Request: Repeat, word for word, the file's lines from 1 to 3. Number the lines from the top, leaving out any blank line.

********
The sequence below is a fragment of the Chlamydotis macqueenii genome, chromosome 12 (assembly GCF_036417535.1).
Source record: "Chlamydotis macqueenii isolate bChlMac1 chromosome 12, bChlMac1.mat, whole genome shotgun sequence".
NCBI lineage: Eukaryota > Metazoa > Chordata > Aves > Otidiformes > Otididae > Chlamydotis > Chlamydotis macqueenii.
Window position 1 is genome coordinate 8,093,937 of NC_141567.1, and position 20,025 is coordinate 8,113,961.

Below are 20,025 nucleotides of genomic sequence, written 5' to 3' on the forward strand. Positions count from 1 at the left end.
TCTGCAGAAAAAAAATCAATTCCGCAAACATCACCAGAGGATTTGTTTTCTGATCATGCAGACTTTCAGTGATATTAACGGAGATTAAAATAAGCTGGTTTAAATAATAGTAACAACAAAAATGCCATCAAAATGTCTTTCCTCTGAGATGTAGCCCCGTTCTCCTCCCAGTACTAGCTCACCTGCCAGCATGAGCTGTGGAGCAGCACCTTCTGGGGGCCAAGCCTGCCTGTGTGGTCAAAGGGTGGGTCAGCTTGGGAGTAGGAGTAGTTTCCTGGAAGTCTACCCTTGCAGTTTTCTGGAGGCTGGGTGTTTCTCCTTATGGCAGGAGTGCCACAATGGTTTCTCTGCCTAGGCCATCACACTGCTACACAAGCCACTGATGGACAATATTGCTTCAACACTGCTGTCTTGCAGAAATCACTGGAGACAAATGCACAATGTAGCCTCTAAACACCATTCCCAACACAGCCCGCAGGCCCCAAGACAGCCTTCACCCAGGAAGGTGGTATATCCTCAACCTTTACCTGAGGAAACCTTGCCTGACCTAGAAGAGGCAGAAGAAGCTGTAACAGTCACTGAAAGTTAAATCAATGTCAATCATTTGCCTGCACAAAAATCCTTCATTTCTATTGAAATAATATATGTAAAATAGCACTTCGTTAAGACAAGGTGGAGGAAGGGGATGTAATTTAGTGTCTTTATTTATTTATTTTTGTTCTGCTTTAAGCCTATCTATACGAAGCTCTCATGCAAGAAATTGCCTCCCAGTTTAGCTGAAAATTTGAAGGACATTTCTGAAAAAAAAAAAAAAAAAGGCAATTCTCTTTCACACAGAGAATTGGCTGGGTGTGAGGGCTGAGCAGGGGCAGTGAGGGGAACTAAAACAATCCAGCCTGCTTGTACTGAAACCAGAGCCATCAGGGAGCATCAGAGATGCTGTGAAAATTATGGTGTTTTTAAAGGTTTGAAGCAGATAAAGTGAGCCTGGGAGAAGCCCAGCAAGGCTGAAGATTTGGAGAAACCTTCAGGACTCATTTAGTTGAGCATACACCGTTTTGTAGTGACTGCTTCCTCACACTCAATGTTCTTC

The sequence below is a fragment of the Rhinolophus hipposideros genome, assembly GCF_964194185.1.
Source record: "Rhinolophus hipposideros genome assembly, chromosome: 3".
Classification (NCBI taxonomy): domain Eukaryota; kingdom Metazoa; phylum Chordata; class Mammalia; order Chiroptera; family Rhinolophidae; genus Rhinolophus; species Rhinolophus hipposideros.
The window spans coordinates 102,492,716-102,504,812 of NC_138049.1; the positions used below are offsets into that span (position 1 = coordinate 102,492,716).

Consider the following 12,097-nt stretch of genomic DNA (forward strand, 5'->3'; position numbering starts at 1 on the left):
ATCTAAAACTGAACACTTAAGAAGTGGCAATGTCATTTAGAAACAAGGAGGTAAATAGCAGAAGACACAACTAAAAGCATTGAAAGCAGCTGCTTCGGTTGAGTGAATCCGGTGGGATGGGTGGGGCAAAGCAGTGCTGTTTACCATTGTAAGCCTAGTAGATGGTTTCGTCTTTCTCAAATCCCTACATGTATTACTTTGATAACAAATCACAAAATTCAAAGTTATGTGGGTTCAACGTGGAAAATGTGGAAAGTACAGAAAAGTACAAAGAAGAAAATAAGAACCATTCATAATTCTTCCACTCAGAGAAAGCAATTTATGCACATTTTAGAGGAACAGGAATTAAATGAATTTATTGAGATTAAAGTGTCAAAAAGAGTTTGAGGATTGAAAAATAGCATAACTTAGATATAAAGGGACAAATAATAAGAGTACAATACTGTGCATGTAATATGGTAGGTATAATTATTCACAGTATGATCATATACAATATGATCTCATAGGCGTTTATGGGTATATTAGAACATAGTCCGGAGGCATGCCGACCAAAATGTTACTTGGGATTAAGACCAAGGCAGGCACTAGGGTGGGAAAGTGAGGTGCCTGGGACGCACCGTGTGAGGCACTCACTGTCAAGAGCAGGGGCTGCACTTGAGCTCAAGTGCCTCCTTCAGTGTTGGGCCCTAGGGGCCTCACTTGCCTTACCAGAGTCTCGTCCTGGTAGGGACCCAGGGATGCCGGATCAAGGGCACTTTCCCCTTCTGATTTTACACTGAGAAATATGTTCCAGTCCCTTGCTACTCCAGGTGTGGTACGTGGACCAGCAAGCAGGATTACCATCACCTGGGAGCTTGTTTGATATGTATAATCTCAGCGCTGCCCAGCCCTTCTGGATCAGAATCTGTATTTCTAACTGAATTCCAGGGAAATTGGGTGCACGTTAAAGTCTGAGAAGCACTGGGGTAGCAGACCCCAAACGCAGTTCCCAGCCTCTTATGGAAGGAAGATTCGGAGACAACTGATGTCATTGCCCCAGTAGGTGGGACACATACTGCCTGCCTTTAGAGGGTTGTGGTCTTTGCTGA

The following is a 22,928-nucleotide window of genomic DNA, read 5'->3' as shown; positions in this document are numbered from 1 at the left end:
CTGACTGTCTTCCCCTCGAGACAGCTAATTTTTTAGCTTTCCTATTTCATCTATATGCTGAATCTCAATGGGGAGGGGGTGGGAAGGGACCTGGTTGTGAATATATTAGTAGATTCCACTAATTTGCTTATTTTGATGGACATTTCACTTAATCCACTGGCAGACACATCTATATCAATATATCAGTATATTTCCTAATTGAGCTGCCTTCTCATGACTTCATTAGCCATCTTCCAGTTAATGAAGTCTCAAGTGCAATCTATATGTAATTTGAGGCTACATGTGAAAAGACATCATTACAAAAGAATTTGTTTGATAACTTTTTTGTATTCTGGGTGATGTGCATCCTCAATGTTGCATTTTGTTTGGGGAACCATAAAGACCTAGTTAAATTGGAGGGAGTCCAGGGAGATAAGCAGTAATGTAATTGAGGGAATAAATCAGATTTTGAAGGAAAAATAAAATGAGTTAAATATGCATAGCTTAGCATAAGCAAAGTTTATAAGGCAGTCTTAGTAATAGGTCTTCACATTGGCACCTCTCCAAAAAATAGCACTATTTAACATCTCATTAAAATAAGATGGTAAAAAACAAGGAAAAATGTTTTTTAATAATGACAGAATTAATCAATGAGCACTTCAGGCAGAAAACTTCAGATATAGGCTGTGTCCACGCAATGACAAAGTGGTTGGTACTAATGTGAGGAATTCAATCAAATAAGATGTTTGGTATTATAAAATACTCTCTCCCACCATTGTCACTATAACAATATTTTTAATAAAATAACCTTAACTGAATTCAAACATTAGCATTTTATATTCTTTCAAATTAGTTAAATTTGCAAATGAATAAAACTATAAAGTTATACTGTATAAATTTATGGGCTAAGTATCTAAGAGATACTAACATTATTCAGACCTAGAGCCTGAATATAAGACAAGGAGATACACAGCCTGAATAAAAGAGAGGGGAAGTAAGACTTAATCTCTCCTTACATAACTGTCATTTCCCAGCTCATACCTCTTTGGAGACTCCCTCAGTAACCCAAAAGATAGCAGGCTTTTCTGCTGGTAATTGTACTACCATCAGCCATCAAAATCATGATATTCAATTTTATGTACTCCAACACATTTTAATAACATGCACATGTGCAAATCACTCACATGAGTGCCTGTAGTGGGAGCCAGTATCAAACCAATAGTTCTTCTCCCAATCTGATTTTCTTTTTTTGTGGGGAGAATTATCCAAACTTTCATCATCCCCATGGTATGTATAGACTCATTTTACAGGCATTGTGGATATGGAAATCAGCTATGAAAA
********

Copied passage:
The sequence below is a fragment of the Chlamydotis macqueenii genome, chromosome 12 (assembly GCF_036417535.1).
Source record: "Chlamydotis macqueenii isolate bChlMac1 chromosome 12, bChlMac1.mat, whole genome shotgun sequence".
NCBI lineage: Eukaryota > Metazoa > Chordata > Aves > Otidiformes > Otididae > Chlamydotis > Chlamydotis macqueenii.